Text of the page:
Indigenous artisans in Oaxaca are making face masks out of palm fronds in order to make a living during the Covid-19 pandemic.
The native Mixtecs from the town of San Miguel Huautla normally use palm leaves to create hats, fans, cords, earrings, baskets and other handmade products, but demand for such items has dropped during the health crisis.
While conventional face masks are either impossible to find or severely overpriced — selling for 50-100 pesos (US $2-$4) a piece — Juana López and her fellow artisans are selling theirs for only 5 pesos (US $0.20) each. They appear to fit loosely, but are washable, reusable and easy to disinfect.
Such informal workers depend on tourism, mobility and lively public spaces in order to make a living, but the coronavirus pandemic has drastically diminished these activities over the last 45 days.
Selling palm products is the only source of income for these artisans who work daily to cut, dry, mature and form the leaves into various items.
With a little help from the government’s mandate to wear face masks in public, their initiative has taken off regionally, and López and her fellow artisans have found customers in nearby Asunción Nochixtlán, Huajuapan de León and other neighboring communities.
But she and friends aren’t the only innovative Oaxacans to have contributed beneficial products to the fight to mitigate the spread of Covid-19. Zapotec artisans in Juchitán de Zaragoza are making face masks adorned with the embroidered designs from the traditional blouses called huipiles worn in the Isthmus of Tehuantepec region.
Coronavirus aid for Manzanillo said to be from Jalisco cartel
Presumed members of the Jalisco New Generation Cartel (CJNG) disbursed basic food items and other necessities to poor residents of Manzanillo, Colima, over the weekend.
The armed men claimed to be members of the CJNG, the extremely violent drug cartel led by Nemesio “El Mencho” Oseguera. The packages they delivered to residents bore the cartel’s initials and other identifying images.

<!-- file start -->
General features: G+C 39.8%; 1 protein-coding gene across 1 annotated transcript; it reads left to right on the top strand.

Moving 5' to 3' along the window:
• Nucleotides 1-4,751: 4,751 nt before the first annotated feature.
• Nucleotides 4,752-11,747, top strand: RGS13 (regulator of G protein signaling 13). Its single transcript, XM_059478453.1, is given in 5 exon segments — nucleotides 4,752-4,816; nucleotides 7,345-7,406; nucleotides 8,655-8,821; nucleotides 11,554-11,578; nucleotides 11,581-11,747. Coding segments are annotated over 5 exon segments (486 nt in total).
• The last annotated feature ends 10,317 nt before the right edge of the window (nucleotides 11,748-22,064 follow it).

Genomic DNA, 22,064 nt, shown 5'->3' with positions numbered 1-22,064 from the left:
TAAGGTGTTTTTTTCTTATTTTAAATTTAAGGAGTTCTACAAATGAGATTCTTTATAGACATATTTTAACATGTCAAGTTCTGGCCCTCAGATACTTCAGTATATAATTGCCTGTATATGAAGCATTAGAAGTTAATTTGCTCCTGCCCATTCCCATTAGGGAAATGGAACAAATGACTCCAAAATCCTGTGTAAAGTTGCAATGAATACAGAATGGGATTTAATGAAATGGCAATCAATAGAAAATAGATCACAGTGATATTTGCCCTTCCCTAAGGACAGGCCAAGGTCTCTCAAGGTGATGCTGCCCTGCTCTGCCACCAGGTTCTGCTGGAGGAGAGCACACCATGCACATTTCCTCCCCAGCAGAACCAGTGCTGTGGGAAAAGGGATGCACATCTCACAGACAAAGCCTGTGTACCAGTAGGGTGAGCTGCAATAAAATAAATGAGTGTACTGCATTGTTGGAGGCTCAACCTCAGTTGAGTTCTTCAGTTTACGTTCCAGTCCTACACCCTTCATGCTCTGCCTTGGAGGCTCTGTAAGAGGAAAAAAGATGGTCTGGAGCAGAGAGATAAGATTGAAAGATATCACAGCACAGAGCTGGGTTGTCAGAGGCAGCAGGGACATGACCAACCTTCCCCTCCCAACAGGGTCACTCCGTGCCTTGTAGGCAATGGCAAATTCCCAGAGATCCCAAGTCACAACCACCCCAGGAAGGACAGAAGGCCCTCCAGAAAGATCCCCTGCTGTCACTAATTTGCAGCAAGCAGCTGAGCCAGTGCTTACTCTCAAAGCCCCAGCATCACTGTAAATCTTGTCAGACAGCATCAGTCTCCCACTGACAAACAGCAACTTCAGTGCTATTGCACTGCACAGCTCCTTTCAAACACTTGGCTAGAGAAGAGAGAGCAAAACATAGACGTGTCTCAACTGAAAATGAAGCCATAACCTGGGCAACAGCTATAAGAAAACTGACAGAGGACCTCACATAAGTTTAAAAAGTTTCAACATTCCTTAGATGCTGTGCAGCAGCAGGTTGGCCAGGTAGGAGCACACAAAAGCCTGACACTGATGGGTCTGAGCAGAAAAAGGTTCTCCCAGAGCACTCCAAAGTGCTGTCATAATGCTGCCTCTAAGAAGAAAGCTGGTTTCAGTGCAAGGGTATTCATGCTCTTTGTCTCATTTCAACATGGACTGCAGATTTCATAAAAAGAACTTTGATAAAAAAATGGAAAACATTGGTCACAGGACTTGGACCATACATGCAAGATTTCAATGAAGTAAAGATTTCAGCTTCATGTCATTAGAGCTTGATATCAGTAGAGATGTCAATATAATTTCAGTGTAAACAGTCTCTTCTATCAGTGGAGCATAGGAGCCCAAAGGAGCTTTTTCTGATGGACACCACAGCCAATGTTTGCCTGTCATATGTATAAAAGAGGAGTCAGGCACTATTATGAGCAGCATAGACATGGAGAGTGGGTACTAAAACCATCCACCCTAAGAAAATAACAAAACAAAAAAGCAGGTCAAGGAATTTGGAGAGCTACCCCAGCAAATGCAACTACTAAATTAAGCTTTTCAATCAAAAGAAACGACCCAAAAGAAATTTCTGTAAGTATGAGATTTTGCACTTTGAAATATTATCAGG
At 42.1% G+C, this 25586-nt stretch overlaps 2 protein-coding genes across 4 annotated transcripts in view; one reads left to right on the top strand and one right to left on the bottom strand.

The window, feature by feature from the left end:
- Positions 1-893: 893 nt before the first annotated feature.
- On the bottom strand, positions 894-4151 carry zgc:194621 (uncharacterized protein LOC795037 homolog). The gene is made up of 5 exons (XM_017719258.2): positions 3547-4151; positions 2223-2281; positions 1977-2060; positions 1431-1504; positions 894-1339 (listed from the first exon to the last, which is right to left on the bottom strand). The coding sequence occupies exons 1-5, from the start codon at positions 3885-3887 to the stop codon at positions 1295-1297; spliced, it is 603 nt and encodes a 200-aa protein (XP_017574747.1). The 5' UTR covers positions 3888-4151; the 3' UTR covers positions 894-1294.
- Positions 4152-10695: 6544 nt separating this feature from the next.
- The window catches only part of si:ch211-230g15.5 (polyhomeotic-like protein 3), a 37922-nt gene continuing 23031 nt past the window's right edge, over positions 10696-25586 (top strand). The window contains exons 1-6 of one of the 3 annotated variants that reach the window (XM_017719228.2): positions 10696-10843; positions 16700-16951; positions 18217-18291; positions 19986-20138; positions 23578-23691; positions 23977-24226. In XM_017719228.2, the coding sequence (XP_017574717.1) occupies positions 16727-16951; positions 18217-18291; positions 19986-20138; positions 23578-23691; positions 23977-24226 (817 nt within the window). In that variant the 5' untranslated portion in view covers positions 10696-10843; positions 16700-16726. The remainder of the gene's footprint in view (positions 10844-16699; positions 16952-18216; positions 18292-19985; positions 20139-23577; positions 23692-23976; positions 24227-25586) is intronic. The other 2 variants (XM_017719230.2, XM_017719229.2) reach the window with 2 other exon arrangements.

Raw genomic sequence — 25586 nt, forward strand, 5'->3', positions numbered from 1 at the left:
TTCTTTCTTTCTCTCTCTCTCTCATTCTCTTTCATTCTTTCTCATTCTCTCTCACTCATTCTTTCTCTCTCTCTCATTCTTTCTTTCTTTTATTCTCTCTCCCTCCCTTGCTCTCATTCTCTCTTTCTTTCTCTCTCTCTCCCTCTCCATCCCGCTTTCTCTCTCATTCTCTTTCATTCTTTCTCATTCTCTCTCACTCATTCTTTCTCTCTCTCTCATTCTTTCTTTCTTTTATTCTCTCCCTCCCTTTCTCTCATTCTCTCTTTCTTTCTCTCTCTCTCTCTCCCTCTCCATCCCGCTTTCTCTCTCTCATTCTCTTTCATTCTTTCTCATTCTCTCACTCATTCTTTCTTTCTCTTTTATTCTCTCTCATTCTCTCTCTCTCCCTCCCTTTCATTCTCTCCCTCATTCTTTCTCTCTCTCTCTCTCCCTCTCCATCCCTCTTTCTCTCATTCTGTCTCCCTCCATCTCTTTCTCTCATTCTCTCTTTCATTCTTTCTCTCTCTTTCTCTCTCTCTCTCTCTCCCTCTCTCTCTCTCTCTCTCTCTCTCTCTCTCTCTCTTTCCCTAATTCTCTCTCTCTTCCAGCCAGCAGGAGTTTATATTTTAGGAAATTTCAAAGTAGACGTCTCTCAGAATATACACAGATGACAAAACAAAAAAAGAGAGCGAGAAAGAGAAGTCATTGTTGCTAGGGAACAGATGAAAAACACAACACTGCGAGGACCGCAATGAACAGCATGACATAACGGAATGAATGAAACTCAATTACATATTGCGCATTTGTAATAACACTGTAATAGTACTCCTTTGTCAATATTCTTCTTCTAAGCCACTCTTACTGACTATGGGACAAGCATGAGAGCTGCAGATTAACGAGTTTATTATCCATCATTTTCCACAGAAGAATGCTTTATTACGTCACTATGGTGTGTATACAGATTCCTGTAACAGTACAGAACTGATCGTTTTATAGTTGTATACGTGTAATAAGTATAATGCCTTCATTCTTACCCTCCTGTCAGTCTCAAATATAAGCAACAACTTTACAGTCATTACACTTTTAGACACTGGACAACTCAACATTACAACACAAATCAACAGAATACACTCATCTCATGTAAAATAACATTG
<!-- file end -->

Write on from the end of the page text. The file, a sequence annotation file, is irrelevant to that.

“What’s up, our people? We’re here handing out food and supplies to those in need in [the community of] Tapeixtle, in Manzanillo, Colima, on behalf of El Mencho,” says one masked man in a video posted to social media. The speaker and other masked men can be seen driving in a pickup truck holding firearms and holding packages of supplies on their laps.
In another video a man wearing a face mask hands over one of the packages emblazoned with the cartel’s logos, as well as El Mencho’s other nickname, El señor de los gallos (lord of the cocks).
He states that the food and supplies are “from El señor de los gallos, from Guadalajara, who helps his community due to the crisis they are experiencing, so you all know that we’re supporting the people.”
Calling the cartel “the four-letter company,” the masked man assured needy citizens that the drug kingpin is “with them.”
Upon receiving the products, one woman reportedly said the government had forgotten about them.
There have been stories recently of armed men believed to belong to various criminal gangs delivering food and supplies to those in need in states like Morelos, Guanajuato, Guerrero, Jalisco, Tamaulipas and Veracruz.
Despite the reports, federal Interior Minister Olga Sánchez Cordero claimed that the cartel charity in Colima was an isolated incident.